Lecce, Italy, 12 June 2009 - The GAVI Alliance partners, the World Bank, WHO and UNICEF, and five national governments and the Bill & Melinda Gates Foundation today formally kicked-off the first-ever Advance Market Commitment (AMC) designed to accelerate access to vaccines against pneumococcal disease.
This innovative financing mechanism will ensure that children in the world's poorest countries receive life-saving vaccines 15-20 years before they might otherwise have been available and at prices their governments can afford.
It's a great example of how innovation and technology together can produce life-saving advances and make them available to people who need them around the world.
Bill Gates, co-chair of the Bill & Melinda Gates Foundation
Pneumococcal disease takes the lives of 1.6 million people each year - including up to one million children before their fifth birthday. More than 90 percent of these deaths occur in developing countries.
Pneumonia, the most common form of serious pneumococcal disease, accounts for one in every four child deaths, making it the leading cause of death among young children. It is estimated that the AMC pneumococcal pilot could prevent more than seven million childhood deaths by 2030.
Today's signature of the AMC pilot's legal documents caps two years of work between donors and GAVI partners UNICEF, the World Bank and the World Health Organization to finalise the financial, legal and regulatory elements of the project.
"The AMC is an important step towards reducing the health inequities between rich and poor, and a way to protect the lives of the world's poorest children,' said Dr Julian Lob-Levyt, GAVI's CEO.
"An affordable pneumococcal vaccine is critical to reaching the Millennium Development Goals. We look forward to pharmaceutical firms applying to the AMC quickly in order to ensure the rapid introduction of life-saving vaccines against pneumonia."
Although a pneumococcal vaccine has existed since 2000 and is part of regular immunisation programmes in developed countries, there is not a suitable and affordable vaccine for developing countries.
This pilot AMC aims to address this challenge by stimulating the late stage development and manufacture of suitable vaccines at affordable prices.
Through an AMC, donors commit money to guarantee the price of vaccines once they have been developed, thus creating the potential for a viable future market. These commitments provide vaccine makers with the incentive to invest the considerable sums required to conduct research and development and build manufacturing capacity.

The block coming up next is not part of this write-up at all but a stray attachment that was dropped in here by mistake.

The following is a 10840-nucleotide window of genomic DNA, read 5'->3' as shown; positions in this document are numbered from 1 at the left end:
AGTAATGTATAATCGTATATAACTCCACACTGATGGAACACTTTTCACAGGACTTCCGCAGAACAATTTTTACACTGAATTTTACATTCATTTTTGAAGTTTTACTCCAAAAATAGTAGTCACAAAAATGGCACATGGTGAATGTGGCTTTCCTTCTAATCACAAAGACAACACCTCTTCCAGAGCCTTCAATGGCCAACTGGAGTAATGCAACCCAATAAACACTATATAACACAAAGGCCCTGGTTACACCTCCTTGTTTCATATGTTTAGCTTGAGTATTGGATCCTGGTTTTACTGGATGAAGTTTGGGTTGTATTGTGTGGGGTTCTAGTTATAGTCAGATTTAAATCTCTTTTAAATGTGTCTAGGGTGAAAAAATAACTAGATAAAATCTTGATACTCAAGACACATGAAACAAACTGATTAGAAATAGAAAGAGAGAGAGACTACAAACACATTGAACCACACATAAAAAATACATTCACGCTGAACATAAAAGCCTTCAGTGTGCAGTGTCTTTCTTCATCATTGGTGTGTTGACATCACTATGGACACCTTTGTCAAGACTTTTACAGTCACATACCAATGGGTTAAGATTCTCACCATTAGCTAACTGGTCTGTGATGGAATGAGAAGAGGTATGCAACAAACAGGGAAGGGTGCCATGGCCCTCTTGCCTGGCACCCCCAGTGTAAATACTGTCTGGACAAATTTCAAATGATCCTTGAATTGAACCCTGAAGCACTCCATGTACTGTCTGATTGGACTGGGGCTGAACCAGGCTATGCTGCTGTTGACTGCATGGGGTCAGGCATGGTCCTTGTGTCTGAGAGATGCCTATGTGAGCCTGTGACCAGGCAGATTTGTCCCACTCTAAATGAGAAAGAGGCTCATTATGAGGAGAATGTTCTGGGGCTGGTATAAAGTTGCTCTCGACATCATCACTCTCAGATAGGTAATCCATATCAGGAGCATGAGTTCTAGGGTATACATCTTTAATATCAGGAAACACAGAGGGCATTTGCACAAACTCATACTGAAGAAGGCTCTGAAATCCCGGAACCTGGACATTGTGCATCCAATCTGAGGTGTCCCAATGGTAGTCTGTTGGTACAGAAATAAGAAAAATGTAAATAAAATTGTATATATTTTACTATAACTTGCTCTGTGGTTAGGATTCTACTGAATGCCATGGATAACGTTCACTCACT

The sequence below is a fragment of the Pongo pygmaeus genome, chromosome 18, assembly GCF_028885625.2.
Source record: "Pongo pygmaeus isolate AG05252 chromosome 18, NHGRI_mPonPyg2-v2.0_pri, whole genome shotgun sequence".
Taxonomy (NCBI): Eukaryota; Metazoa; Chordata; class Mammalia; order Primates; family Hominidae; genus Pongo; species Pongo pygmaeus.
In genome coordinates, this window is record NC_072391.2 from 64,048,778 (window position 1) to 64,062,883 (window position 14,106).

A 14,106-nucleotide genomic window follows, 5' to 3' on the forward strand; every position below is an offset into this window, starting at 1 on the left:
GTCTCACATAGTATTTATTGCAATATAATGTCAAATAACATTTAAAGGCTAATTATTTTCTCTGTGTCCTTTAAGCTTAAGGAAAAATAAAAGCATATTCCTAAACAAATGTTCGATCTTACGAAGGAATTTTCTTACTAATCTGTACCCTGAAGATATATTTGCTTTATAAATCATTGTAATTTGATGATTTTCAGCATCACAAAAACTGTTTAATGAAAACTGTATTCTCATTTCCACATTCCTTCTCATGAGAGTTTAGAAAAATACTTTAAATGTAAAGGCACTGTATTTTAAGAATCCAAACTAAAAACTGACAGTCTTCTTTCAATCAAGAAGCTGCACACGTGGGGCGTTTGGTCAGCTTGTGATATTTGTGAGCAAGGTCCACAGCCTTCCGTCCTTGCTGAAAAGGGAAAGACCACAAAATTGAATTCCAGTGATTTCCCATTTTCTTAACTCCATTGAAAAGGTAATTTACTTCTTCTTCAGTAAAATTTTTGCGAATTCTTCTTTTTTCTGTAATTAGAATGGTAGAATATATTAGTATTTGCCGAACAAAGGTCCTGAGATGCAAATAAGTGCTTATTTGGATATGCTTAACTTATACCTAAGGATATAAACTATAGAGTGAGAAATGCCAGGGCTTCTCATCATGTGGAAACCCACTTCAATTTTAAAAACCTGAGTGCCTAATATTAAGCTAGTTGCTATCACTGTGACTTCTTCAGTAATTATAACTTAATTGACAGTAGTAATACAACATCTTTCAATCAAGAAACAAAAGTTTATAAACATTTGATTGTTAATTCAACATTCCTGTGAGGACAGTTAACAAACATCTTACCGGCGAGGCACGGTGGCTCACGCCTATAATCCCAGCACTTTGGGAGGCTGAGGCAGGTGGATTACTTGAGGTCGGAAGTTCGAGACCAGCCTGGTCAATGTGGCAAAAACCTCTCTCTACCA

The currently existing pneumococcal vaccine is sold at over US$70 per dose in industrialised countries. But thanks to the AMC, the long term price for developing countries will be US$ 3.50.
"This innovative new model will mean faster access to vaccines for millions of children in poor countries. It's a great example of how innovation and technology together can produce life-saving advances and make them available to people who need them around the world" said Bill Gates, co-chair of the Bill & Melinda Gates Foundation.
In the AMC pneumococcal pilot, the governments of Italy, the United Kingdom, Canada, Russia, and Norway and the Bill & Melinda Gates Foundation committed US$ 1.5 billion and the GAVI Alliance promised to allocate $ 1.3 billion through 2015. Implementing countries will provide a small co-payment to contribute towards the cost of the vaccines.
The World Bank provides fiduciary support, the World Health Organization has established the minimum technical criteria for a suitable pneumococcal vaccine and UNICEF will be responsible for vaccine procurement and distribution.
Companies that participate in the AMC will make legally binding long term commitments to supply the vaccines at lower and sustainable prices after the donor funds are spent.
GAVI hopes to assist up to 60 of the world's poorest countries to introduce these vaccines by 2015.
Through its innovative approach to public health funding, the AMC serves as a foundation to accelerate the rollout of a new pneumococcal vaccine in poor countries, and holds the promise of speeding up the development of new vaccines in the future.
The World Health Organization, the World Bank, UNICEF and other GAVI partners are continuously working together in a new accelerated and integrated approach to combat childhood killers, including pneumonia and rotavirus diarrhea, the two biggest vaccine-preventable diseases.
Together, these diseases account for more than 35 percent of all child deaths each year, the majority of which are in the developing world.
With new partnerships, better planning, and successful innovative financing like the International Finance Facility for Immunisation (IFFIm), GAVI has already dramatically increased access to new and under-used vaccines and has prevented some 3.4 million future deaths since 2000.